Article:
Muscle Mass: A Mental Model

I wanted to gain muscle.

My arms were string beans. My shoulders were deflated balloons. They looked like a pair of grandma titties sagging from my collar bone.

But I didn't know why the human body had muscle in the first place, let alone why the human body would (do something as absurd as) build EVEN MORE muscle.

I didn't care to know these things. I just wanted to stop feeling like a fragile piece of glass, not go all Lewis and Clark on human fucking biology.

Most muscular gym bros don't even know how many stars are on the American flag, let alone the physiological mechanisms of muscle contractions. But it doesn't matter. Because you don't need to know how the things inside of you work in order for them to work.

You don't need to know how your body digests food. You don't need to know how your body beats your heart. These things just happen. And you tend not to consciously think about them until they're on the verge of killing you.


But there's a problem.

When you're self-taught, you're the mastermind. You have to make a bunch of decisions — what to focus on, what to ignore, how to train, what to eat. And if you have no model of muscle, no idea of causality, then you can't make confident decisions.

My lady-friend sometimes gets hungry for nothing. She's hungry, but she can't pinpoint her craving. It's fucking (First World) awful. We run through every palatable possibility, but she can't decide what to order (or cook).

This is what happens when you try to make decisions without a model. You have endless possibilities in front of you, but you don't know which choice will be “best.” So you become a golden retriever, running from one possibility to the next.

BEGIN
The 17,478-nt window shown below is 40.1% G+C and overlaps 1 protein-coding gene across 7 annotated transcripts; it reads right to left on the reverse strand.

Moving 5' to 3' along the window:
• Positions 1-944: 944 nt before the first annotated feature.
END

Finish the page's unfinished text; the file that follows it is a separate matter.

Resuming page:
Or you just shut down and do nothing. The brain hates uncertainty; self-preservation prevails.

But I get it.

I don't want to read the scientific literature that explores the mechanism of muscle growth. Scientific literature is boring and hard read. I'd have better odds understanding the original Sumerian copy of the Epic of Gilgamesh.

This is my attempt to give you something I wish I had a long time ago: a mental model of muscle. I'm going to explain the who, what, when, where, why, and how of muscle mass from a practical (read: human) perspective.

But before I begin, there's something you should know:

This isn't law. The exact mechanism of muscle growth isn't known. This is simply a mental construct I've scotch taped together given my experiences and observations. Thinking about muscle this way helps me cope with the training decisions I make. But I can only speak for myself. This might end up being the dumbest thing you've ever read.

A Mental Model of Muscle Mass, Part 1: Scaling Load

Building an evolutionary biology backbone. Triggering need. Gravity and load. Weight and kinetic chains. Scaling load.

→ Click here to read Part 1

A Mental Model of Muscle Mass, Part 2: Human RPG

The human RPG. Stress. Leveling Up. Nonlinearity. Juan flew over the cuckoos nest. Who is Juan? I don't know. 1-UP mushrooms. Antifragility.

→ Click here to read Part 2

A Mental Model of Muscle Mass, Part 3:  Strength and Max Load

Semantics of strength. Max load. Astronauts and broken bones. Charles Atlas and voluntary contractions. Global stress. Bones.

→ Click here to read Part 3

A Mental Model of Muscle Mass, Part 4: Exercises, Patterns, and Stickiness

Movement. Patterns: squat, hump, push, pull. Macro. Micro. Haters can suck my. Honest stickiness. Elephants and shocks.

→ Click here to read Part 4

Trying to lose fat, build muscle, and build a body you’re proud of?

Maybe you’re a little lost right now.

Maybe you don’t have much motivation.

Maybe you don’t what program or diet to use.

I don’t know…

But what I do know is this:

Everything you need is inside of you.

You’re capable of more than know.

You just have to open your eyes.

My weekly column can help.

Just a small little honest note from me sent every Sunday.

Unless I’m hungover.

And then it comes Monday.

What I’m trying to say is that it’ll come Monday.

(These weekly columns don’t get posted to the site.)

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